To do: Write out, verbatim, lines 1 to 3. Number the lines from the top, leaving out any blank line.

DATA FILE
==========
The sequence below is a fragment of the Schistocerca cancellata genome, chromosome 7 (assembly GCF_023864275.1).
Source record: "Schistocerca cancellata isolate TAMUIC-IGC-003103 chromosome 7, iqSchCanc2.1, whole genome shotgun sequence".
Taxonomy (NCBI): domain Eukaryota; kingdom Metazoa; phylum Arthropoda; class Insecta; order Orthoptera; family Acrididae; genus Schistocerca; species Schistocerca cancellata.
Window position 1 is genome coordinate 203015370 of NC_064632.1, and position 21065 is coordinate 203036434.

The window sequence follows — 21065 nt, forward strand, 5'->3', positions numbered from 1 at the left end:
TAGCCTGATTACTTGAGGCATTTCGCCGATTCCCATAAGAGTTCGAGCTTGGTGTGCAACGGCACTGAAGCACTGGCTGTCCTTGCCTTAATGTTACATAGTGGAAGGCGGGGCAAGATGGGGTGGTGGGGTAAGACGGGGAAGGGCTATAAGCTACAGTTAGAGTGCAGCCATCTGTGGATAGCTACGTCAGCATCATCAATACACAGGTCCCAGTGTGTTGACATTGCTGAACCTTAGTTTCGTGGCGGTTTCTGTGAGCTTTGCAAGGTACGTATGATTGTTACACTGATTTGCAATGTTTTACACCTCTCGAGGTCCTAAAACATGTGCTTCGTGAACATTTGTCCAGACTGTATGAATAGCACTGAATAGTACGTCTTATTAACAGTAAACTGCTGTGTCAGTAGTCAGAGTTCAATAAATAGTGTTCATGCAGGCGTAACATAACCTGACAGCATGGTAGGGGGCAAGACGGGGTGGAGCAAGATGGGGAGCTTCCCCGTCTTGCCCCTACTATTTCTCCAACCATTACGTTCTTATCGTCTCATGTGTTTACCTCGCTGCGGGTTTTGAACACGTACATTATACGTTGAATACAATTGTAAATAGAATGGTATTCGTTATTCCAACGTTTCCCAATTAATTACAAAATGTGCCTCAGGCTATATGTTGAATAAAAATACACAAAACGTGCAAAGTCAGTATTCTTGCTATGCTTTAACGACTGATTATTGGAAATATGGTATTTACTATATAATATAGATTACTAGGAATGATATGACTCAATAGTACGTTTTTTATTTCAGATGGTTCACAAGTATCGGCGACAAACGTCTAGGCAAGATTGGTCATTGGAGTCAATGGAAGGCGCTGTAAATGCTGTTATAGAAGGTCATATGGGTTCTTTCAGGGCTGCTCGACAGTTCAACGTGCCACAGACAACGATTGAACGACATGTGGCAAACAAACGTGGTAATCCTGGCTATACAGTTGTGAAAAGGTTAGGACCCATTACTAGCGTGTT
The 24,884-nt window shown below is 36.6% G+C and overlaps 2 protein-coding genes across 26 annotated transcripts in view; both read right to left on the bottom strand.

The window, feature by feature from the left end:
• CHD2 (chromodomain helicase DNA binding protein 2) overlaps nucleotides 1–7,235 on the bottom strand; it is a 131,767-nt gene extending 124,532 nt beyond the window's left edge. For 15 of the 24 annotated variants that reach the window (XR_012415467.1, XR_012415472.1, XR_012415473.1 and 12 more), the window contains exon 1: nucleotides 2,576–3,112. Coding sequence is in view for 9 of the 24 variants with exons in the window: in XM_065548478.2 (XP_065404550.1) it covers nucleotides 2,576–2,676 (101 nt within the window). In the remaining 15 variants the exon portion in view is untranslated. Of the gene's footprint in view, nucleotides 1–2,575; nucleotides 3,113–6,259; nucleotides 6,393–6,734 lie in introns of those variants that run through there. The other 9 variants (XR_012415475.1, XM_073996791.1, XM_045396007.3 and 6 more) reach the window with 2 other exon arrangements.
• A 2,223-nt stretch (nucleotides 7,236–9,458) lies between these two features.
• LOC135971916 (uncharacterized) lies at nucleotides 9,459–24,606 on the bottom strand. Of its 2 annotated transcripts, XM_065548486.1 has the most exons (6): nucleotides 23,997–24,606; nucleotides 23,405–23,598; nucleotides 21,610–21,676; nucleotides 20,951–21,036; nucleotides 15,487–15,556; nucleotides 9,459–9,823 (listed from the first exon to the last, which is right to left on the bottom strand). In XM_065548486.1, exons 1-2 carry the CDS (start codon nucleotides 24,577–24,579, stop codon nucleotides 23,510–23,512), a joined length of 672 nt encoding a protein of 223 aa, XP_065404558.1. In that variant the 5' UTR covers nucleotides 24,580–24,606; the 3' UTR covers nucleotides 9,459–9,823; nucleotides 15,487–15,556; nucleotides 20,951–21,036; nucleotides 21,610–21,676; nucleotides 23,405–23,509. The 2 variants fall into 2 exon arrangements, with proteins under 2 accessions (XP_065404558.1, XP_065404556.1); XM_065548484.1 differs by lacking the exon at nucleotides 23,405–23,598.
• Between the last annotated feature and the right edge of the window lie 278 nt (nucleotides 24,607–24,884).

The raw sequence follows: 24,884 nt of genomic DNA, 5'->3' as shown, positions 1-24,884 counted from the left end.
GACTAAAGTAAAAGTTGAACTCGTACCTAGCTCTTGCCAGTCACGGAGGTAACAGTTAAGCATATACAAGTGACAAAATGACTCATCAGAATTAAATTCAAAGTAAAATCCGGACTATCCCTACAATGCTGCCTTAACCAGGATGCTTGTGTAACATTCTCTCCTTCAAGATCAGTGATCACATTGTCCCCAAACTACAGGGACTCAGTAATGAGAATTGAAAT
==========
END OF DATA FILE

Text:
The sequence below is a fragment of the Schistocerca cancellata genome, chromosome 7 (assembly GCF_023864275.1).
Source record: "Schistocerca cancellata isolate TAMUIC-IGC-003103 chromosome 7, iqSchCanc2.1, whole genome shotgun sequence".
Taxonomy (NCBI): domain Eukaryota; kingdom Metazoa; phylum Arthropoda; class Insecta; order Orthoptera; family Acrididae; genus Schistocerca; species Schistocerca cancellata.